Like Mercury himself, the Roman God of Speed, this situation should send a swift message that mercury reductions from coal burning power plants are needed, and needed soon.

Fortunately, the Colorado Air Quality Control Commission is mulling a decision to do just that. Unfortunately, of the proposals on the table, only one actually calls for straight-up mercury reductions from coal burning power plants across the state. The other proposals rely on a cap and trade system, a dangerous proposal that would actually allow increased mercury contamination.

Mercury is not a commodity, it's a poison that needs to be taken out of our air, out of our water, and out of our lives. The Air Quality Control Commission is set to make a decision on mercury in February, hopefully they'll do the right thing for Colorado's children.

Wednesday, January 24, 2007

CEMEX Lies Put People at Risk

It's one thing to poison the air that families and children breath. It's another thing to lie about it.

Yet that's exactly what CEMEX is doing right now. Remember now, last December CEMEX was fined $1.5 million for thousands of violations of clean air laws at its Lyons, Colorado cement plant.

Now, in a mass mailer sent recently by cement plant manager Steve Goodrich to residents of Lyons and the surrounding community, CEMEX is telling people:

"It is important to underscore that the alleged violations did not involve any emissions that created any threats to the public health or the environment."

There's really no other way to put it, but CEMEX is lying. But don't let us explain. Just take a look at what the state of Colorado said itself:

In a 2005 notice of violation, the state of Colorado reported:

  • CEMEX failed to operate the kiln such that the gas temperature at the inlet of the kiln PMCD [particulate matter control device] does not exceed the maximum applicable temperature limit on approximately 72,067 occasions during 2004, and exceeded the maximum allowable temperature at the inlet of the alkali bypass PMCD on approximately 368 times during 2004 [.]
  • As a result of these temperature exceedances, CEMEX exceeded the D/F [dioxin/furan limit] of .20 ng [nanograms] per dscm [dry standard cubic meter] in excess of 72,000 occasions during 2004.

Then, in a 2006 notice of violation, the state of Colorado reported:

  • CEMEX failed to operate the kiln such that the gas temperature at the inlet or the kiln PMCD does not exceed the maximum applicable temperature limit on 72 separate days during the periods form March 2003 through December 2003 and January 2005 through December 2005, and exceeded the maximum allowable temperature at the inlet of the alkali bypass PMCD on 25 separate days during these periods[.]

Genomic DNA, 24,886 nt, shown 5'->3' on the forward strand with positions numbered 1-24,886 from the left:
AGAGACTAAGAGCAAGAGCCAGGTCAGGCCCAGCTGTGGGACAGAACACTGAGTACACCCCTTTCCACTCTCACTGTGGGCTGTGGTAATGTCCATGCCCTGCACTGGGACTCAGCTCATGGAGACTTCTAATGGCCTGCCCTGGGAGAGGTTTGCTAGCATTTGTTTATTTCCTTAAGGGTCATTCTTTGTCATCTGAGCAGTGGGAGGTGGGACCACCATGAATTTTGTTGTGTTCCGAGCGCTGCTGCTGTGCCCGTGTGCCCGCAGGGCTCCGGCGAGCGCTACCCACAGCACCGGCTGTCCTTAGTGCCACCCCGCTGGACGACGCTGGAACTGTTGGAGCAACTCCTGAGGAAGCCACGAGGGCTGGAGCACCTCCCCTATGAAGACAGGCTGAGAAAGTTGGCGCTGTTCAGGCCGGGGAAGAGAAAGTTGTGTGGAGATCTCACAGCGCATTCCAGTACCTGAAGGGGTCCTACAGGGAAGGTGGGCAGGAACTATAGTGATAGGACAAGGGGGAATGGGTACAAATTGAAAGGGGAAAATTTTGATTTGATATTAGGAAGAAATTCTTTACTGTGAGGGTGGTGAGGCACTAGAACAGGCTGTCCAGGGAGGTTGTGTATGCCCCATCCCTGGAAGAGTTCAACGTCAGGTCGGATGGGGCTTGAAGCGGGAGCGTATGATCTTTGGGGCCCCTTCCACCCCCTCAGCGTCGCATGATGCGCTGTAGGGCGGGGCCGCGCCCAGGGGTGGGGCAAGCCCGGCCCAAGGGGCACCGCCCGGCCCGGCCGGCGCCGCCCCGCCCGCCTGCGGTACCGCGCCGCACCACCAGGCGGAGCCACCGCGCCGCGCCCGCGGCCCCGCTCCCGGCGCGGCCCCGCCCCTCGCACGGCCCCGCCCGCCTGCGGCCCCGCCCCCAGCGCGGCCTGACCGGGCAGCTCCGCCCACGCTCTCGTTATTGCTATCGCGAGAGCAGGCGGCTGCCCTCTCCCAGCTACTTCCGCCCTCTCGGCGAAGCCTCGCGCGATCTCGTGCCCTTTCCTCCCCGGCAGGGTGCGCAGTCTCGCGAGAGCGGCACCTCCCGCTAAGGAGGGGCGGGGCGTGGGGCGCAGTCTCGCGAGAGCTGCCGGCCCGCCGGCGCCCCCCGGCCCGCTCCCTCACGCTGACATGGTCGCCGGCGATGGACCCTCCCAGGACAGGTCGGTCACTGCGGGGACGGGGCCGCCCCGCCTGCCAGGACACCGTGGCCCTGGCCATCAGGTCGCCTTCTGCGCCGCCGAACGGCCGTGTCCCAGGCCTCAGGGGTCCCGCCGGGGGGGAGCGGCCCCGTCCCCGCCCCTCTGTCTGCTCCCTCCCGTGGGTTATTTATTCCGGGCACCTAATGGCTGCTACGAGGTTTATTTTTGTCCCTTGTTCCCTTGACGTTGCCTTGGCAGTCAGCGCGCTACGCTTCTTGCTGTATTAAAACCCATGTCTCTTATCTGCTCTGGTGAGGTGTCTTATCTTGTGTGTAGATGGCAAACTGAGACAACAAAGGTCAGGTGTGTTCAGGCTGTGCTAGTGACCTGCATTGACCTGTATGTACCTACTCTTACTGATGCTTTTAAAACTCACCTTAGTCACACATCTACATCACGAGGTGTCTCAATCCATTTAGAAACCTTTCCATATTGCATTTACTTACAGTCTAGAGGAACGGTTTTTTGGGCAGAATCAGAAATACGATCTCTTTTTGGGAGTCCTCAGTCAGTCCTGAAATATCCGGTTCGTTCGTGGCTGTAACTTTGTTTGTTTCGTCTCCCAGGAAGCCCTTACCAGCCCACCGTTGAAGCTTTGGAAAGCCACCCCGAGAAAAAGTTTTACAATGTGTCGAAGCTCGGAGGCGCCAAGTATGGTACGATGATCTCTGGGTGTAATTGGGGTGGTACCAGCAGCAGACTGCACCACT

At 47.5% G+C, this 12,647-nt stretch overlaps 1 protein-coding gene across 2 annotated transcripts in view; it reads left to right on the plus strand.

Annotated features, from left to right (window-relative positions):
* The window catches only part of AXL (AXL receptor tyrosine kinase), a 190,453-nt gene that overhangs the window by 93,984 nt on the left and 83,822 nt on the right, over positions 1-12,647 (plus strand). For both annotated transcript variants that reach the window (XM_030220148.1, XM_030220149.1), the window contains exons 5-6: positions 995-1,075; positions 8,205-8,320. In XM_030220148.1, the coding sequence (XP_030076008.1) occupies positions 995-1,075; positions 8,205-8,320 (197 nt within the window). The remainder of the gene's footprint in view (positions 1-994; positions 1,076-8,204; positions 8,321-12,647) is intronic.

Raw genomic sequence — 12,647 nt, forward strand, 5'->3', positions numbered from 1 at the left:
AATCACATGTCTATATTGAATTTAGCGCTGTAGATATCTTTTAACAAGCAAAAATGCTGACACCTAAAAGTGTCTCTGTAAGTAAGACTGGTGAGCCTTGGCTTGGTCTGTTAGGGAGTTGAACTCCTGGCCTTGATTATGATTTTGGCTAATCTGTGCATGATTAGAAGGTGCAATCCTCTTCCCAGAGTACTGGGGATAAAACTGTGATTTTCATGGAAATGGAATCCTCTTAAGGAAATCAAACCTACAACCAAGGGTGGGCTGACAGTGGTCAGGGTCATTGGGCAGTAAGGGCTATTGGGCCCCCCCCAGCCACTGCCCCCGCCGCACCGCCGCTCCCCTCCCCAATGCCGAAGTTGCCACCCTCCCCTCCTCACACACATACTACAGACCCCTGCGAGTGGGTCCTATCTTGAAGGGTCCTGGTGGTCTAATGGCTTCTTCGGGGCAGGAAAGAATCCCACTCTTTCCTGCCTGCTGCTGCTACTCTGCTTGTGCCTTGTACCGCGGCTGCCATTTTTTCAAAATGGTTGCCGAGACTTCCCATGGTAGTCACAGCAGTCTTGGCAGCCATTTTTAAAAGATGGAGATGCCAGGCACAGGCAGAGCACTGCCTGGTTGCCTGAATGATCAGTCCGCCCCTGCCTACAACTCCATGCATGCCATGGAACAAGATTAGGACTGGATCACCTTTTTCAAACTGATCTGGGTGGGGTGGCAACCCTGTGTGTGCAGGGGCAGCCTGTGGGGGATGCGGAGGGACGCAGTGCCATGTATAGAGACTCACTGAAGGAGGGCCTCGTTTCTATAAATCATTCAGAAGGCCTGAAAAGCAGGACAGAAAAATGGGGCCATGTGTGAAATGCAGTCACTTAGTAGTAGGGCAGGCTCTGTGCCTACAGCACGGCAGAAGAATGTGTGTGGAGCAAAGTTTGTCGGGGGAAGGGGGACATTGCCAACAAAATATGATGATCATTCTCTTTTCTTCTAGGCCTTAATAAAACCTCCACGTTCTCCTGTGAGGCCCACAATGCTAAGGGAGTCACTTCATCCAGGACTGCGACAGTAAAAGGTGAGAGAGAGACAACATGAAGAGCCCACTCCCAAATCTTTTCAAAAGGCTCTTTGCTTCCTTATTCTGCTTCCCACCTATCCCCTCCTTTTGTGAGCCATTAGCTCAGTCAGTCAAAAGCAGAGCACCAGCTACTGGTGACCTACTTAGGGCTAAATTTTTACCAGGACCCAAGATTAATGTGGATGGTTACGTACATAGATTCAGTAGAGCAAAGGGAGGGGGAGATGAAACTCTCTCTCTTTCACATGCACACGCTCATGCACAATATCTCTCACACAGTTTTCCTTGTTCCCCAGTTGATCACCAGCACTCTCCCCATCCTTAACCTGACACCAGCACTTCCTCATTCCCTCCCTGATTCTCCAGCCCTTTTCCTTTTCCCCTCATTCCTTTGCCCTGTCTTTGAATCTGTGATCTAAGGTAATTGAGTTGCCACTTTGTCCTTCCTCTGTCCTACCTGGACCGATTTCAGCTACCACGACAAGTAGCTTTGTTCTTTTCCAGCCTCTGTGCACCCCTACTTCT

• As a result of these temperature exceedances, CEMEX exceeded the dioxin/furan limit of .20 ng per dscm on 97 separate days.

What does this all mean? It means that CEMEX violated limits on dioxin emissions over 72,000 times between 2003 and 2005. I'm not sure what planet Steve Goodrich lives on, but last time we checked, dioxins are one of the most toxic compounds known to exist, and a threat to human health.

But this also means CEMEX refuses to come clean with the local community. And when polluters don't come clean, they get shut down. No one wants a liar for a neighbor, especially a liar poisoning the air we breathe.

Saturday, January 20, 2007

Tri-State Coal Monster

Even though we know that burning more coal will destroy the lungs of children and seniors, contaminate our water with mercury and other toxins, and fuel the disaster of global climate change, Tri-State Generation and Transmission is moving forward to burn more coal in Colorado and the surrounding region.

This is scary.

Tri-State is already one of Colorado's largest polluters. The amount of nitrogen oxides annually released by it's coal burning power plant in Craig, Colorado equals the amount released by nearly 2,000,000 cars. Nitrogen oxides not only contribute to acid rain, but react with sunlight to form smog.

Despite Tri-State's dubious distinction, it wants to burn more coal at its Craig power plant. The proposal, which is open for public comment right now, would lead to increases in toxic carbon monoxide gases and fine particulates that are small enough to reach the bottoms of our lungs.

And unfortunately, Tri-State doesn't want to stop there. In addition to burning more coal at Craig, Tri-State is proposing to build three new coal burning power plants in Kansas and southeastern Colorado. That's three new and huge sources of acid rain, smog, carbon dioxide, mercury....well, you see the grim picture.

Tri-State claims it needs to meet increasing power demand. Rocky Mountain Clean Air Action will be the first to say that meeting power demand shouldn't come at the expense of our lungs, our air, our water, and our future. This is not an acceptable sacrifice.

Besides, Tri-State has a myriad of alternative energy sources available. Already, wind is being harnessed in southeastern Colorado to generate power. There's no reason Tri-State can't do the same.